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Minnesota localities must soon pay state sales tax.

Local governments in Minnesota will soon have to pay state sales taxes on most of their purchases. The state legislature imposed the sales tax in the closing days of this year's session in order to reach agreement on next year's state budget.

The 6.5 percent sales tax will apply to virtually all purchases made by cities and towns, counties, townships, special districts and other units of local government. Only a few exemptions are allowed for schools, public library acquisitions and purchases by publicly supported hospitals, clinics and nursing homes. The tax becomes effective June 1.

The League of Minnesota Cities opposed the tax, calling it "regressive tax policy" because it imposes ultimate cost on the revenue systems of local governments, which are the most regressive.

"The real impact of the sales tax will be to increase local property taxes in Minnesota," said Donald L. Slater, executive director of the Minnesota league. "This will be the fourth consecutive year cities have contributed to resolving the state's budget difficulties through cuts in state aids or new taxes."

The state league faced a virtual "no win" situation because Gov. Arne Carlson adamantly refused to consider any change in the state income tax and called for slashing budgeted state aid to cities by $66 million if the sales tax failed. The amount is about what the new sales tax is expected to generate.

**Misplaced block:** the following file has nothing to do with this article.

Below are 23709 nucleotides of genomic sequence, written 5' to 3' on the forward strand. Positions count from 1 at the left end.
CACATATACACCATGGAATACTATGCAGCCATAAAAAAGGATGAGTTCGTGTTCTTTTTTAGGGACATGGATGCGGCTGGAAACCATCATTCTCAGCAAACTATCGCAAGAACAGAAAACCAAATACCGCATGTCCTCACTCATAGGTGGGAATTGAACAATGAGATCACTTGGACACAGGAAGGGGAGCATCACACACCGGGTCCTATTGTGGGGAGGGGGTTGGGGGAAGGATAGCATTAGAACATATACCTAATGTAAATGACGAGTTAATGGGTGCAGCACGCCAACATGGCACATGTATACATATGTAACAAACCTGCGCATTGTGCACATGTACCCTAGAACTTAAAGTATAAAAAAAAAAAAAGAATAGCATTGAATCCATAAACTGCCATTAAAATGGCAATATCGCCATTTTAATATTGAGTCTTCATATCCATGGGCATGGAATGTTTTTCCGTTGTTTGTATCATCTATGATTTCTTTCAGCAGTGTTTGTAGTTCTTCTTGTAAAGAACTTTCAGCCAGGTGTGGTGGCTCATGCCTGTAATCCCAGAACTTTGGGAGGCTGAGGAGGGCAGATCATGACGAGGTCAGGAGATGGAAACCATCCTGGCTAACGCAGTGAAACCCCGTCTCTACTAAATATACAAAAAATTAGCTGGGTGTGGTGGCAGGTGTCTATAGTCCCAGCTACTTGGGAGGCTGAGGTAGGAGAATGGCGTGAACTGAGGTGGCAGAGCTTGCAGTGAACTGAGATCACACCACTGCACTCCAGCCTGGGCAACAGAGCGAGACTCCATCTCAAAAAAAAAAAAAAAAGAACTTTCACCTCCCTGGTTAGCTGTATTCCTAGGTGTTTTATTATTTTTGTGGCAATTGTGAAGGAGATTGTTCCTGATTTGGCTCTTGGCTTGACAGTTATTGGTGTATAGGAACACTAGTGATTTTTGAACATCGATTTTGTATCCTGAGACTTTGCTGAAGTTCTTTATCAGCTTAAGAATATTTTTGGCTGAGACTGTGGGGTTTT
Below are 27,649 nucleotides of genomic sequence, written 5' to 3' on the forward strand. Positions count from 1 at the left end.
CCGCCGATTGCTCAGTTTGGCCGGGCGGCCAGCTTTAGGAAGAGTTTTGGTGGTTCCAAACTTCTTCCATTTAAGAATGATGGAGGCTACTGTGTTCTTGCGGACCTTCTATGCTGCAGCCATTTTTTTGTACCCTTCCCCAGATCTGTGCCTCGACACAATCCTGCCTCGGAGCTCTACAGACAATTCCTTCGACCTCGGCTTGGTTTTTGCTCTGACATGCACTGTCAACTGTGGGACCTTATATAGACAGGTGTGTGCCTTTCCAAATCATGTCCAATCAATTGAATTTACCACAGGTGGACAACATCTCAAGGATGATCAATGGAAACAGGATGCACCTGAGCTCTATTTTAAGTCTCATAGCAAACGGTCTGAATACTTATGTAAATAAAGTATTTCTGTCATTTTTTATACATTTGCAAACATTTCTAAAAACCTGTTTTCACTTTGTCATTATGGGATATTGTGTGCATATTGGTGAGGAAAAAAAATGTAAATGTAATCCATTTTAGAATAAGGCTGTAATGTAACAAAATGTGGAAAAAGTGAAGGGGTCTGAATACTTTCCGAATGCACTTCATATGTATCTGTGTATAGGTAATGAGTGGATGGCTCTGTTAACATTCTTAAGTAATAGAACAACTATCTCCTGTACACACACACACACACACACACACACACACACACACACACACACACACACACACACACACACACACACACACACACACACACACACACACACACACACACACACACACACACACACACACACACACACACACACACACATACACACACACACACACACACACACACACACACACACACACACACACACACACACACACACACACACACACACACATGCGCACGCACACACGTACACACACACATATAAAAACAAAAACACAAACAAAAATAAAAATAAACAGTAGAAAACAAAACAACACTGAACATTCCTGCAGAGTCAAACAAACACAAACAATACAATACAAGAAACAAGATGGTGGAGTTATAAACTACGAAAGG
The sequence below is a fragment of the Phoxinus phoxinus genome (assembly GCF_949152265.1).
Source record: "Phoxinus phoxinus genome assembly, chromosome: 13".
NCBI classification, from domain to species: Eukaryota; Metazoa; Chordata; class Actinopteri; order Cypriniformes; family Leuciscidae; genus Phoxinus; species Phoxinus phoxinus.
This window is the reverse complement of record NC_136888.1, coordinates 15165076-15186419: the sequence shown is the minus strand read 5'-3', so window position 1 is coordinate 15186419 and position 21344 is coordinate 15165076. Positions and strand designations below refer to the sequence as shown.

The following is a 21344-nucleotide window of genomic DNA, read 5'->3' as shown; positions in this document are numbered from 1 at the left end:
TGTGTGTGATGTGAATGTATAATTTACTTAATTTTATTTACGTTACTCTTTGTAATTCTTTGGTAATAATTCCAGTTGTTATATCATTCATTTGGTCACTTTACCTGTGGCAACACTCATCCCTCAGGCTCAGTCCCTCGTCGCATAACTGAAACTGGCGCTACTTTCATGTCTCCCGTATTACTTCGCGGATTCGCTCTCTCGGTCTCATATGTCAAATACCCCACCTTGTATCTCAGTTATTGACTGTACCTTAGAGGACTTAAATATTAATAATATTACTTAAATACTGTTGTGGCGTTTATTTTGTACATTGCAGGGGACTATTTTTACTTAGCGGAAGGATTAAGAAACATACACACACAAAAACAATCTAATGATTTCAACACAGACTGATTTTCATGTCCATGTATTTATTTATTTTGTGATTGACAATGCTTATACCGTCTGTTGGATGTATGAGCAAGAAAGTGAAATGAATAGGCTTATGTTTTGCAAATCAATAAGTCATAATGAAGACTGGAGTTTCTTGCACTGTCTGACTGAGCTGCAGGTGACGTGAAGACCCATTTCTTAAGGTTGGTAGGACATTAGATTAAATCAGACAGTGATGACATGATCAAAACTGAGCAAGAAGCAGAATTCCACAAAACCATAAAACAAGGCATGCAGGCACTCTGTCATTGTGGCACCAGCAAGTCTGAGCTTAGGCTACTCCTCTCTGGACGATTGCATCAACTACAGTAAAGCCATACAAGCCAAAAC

Slater branded the threat as "extremely unfair" for cities because they would be "the only local government institutions to contribute to solving the state's budget problem."

Counties, townships and school districts were left intact in the governor's cutback proposal, Slater said.

"It would have been extremely unfair to balance the state revenue shortfall by taking $66 million from previously budgeted state aid to city governments," Slater said. "We certainly would have preferred to have seen a different solution to the one which passed, but this is much more preferable than the governor's original proposal."

The new tax is likely to create additional strains in many municipal budgets, and steep increases in state-imposed fees, in the range of 40 percent, will only aggravate the situation further.

Red Wing, a small city with a population of 15,000, gave the Minnesota league a rough estimate that the new tax would translate into $125,000 of additional costs each year.

Although unusual, the imposition of the sales tax on local governments is not unique. According to information obtained by the Daily Bond Buyer newspaper, Minnesota will become the eighth state to require local governments to pay. The others are Arizona, Arkansas, California, Hawaii, North Carolina, South Carolina and Washington.

Last year, the Louisiana legislature went the other way and enacted a sales tax exemption for local governments, which became effective September 1.
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Author:Arndt, Randy
Publication:Nation's Cities Weekly
Date:May 11, 1992
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